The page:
Andy –

Thanks for the suggestion. I’ve added it as a second approach.

Jon,

Done perfectly

Thanks a lot

Thanks Jon:

I am attempting to do something similar, but sufficiently differently that you approach does not address my issue. I simply want to graph, 3 bar charts so they appear to be directly in front of each other. I change the transparency of the top two in order to always be able to view all of the data. Each bar chart is always on the same axis with a scale of 0 to 10. I don’t want a stacked chart, i.e., all three data points in one bar.

My current solution is to make three separate charts and make both backgrounds transparent.

Can you point me to a solution for this?

Thanks Michael

Michael –

99% or more of the time, when someone is stacking up charts and making the top ones transparent, all the data can be shown in one chart.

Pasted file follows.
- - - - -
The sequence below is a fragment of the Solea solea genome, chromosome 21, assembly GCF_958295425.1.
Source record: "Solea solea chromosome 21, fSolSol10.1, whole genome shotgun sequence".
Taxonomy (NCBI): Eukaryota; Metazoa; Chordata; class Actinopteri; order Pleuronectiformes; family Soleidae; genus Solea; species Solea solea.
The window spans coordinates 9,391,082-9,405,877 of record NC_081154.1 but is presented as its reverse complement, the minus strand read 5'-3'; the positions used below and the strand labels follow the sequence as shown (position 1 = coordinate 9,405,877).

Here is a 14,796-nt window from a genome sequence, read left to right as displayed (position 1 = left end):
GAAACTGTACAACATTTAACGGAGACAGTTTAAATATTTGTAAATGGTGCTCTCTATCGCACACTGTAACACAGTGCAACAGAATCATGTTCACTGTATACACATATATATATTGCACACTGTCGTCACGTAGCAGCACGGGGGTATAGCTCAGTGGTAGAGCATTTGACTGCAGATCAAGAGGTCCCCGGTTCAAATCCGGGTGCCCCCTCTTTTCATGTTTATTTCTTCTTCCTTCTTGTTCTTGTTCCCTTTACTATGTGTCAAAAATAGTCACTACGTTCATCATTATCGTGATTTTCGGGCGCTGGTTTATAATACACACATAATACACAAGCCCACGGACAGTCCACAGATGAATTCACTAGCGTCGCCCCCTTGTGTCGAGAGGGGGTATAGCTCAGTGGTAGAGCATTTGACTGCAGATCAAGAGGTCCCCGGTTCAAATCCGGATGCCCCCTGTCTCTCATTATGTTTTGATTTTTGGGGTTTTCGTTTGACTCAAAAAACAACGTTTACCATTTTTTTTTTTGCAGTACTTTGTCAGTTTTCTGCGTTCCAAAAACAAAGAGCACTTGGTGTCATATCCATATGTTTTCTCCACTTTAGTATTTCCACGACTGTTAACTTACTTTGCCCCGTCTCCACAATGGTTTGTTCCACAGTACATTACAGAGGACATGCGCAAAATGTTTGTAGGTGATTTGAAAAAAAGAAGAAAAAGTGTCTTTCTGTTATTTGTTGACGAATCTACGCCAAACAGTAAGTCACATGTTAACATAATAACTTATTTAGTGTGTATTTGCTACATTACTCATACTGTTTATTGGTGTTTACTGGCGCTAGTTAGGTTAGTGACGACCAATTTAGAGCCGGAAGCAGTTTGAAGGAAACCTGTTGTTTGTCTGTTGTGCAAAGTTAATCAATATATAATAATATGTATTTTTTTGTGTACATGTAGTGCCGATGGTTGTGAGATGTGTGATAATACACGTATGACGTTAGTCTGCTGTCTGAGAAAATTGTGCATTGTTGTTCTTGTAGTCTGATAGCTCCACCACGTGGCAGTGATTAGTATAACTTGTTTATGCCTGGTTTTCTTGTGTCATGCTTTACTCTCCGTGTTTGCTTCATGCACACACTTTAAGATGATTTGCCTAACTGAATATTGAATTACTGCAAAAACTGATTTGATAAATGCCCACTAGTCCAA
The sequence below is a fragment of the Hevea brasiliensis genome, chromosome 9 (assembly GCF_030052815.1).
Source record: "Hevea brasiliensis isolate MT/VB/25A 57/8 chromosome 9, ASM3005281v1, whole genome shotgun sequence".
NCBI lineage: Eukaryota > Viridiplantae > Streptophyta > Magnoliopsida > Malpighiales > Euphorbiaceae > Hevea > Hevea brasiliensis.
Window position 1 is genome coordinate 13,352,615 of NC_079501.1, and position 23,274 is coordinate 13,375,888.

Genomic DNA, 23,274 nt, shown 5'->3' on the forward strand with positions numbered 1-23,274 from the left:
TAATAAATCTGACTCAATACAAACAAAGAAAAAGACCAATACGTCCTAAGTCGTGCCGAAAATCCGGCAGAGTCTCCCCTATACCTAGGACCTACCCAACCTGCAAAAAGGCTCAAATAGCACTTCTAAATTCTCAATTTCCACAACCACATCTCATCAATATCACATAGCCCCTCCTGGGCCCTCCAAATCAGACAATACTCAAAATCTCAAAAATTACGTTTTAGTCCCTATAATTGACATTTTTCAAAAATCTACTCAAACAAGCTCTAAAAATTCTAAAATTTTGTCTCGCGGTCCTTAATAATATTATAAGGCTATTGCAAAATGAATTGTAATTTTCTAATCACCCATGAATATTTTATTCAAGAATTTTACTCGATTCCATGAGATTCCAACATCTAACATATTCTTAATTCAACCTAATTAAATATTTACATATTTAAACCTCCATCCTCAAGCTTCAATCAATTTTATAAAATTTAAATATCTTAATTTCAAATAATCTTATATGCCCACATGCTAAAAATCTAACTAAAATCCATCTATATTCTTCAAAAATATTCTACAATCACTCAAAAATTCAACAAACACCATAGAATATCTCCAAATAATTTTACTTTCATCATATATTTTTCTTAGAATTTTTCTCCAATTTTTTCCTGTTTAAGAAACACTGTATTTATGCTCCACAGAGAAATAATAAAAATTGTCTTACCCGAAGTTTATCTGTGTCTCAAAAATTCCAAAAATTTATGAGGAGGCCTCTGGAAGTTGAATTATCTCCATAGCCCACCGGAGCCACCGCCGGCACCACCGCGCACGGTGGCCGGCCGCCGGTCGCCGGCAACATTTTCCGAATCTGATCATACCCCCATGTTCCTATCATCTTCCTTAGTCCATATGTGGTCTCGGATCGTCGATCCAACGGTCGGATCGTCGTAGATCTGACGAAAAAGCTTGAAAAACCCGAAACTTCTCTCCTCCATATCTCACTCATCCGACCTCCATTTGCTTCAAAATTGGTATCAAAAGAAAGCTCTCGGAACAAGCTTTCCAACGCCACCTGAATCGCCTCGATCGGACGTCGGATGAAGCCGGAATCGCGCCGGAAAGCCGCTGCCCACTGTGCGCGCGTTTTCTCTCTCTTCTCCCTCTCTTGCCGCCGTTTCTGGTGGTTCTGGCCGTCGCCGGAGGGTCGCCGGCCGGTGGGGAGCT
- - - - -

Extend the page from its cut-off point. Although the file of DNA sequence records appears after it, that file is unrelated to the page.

In your case, you have three clustered column series, three area series, and two line series. They can all be plotted on the same chart. Start with a clustered column chart with all of them, then one-by-one select a series and change its type.

The three clustered column series have the primary color fills and 100% overlap.

The three area series have thick primary color borders and primary color fills with 50% or so transparency.

The two dashed lines actually require two lines, to get the two-colored dash effect. Plot each twice, color the first one (underneath) solid white and the second one (on top) with the primary color.

Of course, it may be possible to redo the chart to make it more visually appealing and more cognitively effective. Light or white background, less saturated colors, thinner lines. Are the series all directly comparable, or can they be partitioned into separate panels of a new chart, or even into separate charts?

Hi Jon,

Thank you for sharing these tricks!

I have only one comment: I think there is no need to draw pretty tall rectangles, because Excel stretches it. The drawing is a rectangle, so there will not be any visual quality problem in case of vertical stretching.

Cheers,

Kris

Kris –